ANN ARBOR – The Merit Member Conference brought IT executives, networking professionals, and others to Ypsilanti for two days of presentations and discussions focused on networking, collaboration, mobile technologies, security, and other relevant topics. For the first time, the event was held at the Eagle Crest Conference Center, a beautiful facility on the banks of the Huron River.
The fourteenth annual event hosted 300 attendees from around Michigan and beyond.
“After the End of the Beginning”
Brad Wheeler, Indiana University
Adapting to future trends and adopting new methodologies was the theme of Brad Wheeler’s keynote address.
“If we are going to continue, we have to become what is needed in the future… I don’t think the footprint of higher education is going to look the same in 2020,” Wheeler stated.
He focused on three fundamental shifts that universities need to make in order to remain viable in the future.
1. “We designed for digital scarcity… now we need to design for digital abundance”
He noted how printers were once a scarcity and cost significantly, but now printers are very cheap and abundant. He also observed how the network connectedness of regional networks is now becoming abundant. Wheeler said that Indiana University (IU) recently upgraded to a 100 gigabits-per-second (Gbps) connection to Internet2 and that they are using the connection to access cloud services.
2. We designed for autonomy… now we need to design for intentional interdependence
“Higher education is a lot like a bunch of islands that are leading and lagging behind one another,” Wheeler said. Universities are continually upgrading their campuses and comparing their infrastructure to other schools. “There is a lot of cost for upgrading one university campus at a time.”
To lower costs and improve services, universities must now work with each other. Intentional interdependence is where organizations develop trust by working together.
“Interdependence is hard, and it is economically essential. Universities can no longer be islands,” Wheeler said.
To develop better services and reduce costs, universities need to collaborate and become independent. He described how Indiana University worked with the University of Michigan and others to develop Sakai—a learning management system, research collaboration system and ePortfolio solution. He also explained how IU worked with Michigan State University and others to create a financial system.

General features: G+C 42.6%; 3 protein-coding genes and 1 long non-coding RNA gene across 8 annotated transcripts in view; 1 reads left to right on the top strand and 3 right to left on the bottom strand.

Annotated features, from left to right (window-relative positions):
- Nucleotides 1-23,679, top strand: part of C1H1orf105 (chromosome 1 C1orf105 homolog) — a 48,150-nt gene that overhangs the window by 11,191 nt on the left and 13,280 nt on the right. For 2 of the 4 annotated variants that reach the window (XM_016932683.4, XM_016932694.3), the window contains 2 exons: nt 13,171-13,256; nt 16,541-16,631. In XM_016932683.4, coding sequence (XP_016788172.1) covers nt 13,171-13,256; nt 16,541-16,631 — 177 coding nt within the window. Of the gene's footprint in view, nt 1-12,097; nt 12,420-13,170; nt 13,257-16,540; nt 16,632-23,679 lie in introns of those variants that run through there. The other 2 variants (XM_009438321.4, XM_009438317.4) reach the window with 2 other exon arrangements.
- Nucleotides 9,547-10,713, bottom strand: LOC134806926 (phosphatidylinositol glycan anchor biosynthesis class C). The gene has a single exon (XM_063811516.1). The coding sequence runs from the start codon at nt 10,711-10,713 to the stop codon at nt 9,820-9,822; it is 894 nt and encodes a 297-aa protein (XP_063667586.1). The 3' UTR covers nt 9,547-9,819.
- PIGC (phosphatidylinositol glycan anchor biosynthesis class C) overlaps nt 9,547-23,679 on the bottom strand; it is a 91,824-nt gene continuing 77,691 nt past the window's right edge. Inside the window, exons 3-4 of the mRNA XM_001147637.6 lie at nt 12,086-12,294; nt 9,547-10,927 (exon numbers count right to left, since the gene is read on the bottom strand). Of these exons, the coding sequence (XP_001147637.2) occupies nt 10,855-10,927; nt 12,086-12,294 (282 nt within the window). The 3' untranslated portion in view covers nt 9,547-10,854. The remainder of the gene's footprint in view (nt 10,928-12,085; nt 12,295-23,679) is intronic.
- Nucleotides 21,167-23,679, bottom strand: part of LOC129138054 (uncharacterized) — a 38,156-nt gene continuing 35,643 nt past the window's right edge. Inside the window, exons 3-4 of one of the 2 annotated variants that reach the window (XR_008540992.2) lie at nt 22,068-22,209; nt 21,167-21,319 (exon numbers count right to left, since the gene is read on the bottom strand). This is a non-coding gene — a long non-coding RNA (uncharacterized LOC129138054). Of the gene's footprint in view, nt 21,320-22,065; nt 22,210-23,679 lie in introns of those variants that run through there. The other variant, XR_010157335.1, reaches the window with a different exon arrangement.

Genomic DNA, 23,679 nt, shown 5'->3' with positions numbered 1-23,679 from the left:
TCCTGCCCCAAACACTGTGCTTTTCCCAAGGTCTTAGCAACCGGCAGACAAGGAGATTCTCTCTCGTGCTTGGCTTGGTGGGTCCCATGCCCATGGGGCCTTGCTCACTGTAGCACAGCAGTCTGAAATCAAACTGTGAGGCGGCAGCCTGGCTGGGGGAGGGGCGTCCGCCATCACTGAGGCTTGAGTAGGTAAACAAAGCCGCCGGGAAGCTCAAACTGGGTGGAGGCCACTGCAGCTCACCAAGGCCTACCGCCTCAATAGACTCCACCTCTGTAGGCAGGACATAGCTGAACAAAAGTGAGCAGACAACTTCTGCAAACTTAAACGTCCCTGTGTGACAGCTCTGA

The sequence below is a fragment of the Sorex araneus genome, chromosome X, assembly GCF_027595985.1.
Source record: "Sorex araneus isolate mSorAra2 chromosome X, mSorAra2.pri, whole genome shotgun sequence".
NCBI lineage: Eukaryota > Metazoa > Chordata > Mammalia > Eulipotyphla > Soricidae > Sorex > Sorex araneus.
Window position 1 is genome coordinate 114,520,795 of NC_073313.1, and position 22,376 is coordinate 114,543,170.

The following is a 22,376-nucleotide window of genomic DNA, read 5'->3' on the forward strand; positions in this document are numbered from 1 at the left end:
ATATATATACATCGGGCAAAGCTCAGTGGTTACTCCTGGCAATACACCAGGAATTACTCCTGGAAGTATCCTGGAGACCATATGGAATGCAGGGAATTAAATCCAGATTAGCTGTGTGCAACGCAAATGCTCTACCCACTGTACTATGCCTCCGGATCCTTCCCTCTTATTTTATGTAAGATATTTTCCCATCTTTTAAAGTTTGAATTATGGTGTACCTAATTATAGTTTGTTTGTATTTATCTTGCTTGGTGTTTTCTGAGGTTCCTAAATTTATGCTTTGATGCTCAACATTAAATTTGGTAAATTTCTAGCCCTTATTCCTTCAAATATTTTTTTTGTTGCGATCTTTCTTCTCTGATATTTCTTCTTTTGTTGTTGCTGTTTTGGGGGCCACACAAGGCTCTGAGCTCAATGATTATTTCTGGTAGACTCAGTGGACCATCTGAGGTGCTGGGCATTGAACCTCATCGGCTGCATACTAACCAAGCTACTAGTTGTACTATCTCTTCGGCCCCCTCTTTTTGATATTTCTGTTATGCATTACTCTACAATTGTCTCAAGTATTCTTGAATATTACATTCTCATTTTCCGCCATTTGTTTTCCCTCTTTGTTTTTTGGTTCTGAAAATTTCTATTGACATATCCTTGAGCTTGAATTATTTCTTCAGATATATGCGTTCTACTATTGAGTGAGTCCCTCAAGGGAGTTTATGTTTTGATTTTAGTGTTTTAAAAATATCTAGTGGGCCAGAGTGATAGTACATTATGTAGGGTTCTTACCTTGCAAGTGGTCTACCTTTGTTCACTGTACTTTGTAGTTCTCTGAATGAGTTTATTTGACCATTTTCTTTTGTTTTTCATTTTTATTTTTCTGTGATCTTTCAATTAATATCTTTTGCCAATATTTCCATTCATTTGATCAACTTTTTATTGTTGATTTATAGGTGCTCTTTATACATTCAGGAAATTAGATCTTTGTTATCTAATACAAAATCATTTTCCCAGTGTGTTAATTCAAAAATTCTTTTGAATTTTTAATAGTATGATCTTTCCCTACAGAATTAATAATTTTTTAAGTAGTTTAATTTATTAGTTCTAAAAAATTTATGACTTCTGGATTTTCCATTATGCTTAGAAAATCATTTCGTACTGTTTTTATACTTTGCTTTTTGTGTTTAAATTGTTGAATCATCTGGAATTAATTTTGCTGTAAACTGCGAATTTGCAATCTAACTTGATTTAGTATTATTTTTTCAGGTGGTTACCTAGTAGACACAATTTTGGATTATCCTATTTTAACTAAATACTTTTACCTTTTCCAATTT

3. We aggregated after the buy… now we need to aggregate to make the buy—and buy at scale
He described how networks are now being used to deliver services and make services more affordable. Internet2 is negotiating with companies to acquire services that can benefit its community and is calling them Internet2 Net+ Services. These services then are available to Internet2 members at lower costs.
“ARE YOU SURE YOU WANT TO DELETE YOUR HERITAGE? (Y/N)”
Jason Scott, TEXTFILES.COM and Archive Team
After lunch on the first day of the Merit Member Conference, Jason Scott described his affinity for collecting and preserving all sorts of things from the past. He has been an avid collector of CD-ROMs, old magazines, and since the early 1980s, he’s been an obsessive collector of web sites and bulletin boards.
Scott has been working with Archive Team (archiveteam.org) to archive endangered web sites before they vanish from the Internet. Archive Team worked to backup GeoCities and Tabblo before the web sites were taken down and recently took on the efforts to backup the 249 terabytes of data from Apple’s MobileMe since the service will be ending soon.
“Network Virtualization Changes Everything”
Glenn Ricart, US Ignite
Network virtualization is going to change everything, Ricart believes. As mobility and cloud-based applications continue to grow, network traffic and speeds are also growing. It won’t be long before the amount of traffic that Internet carriers have on their networks surpasses the profitability of networks, and as a result, more carriers are instituting ways to manage traffic, such as caps on usage, network slowdowns, limiting traffic based on the data type, and usage-based pricing.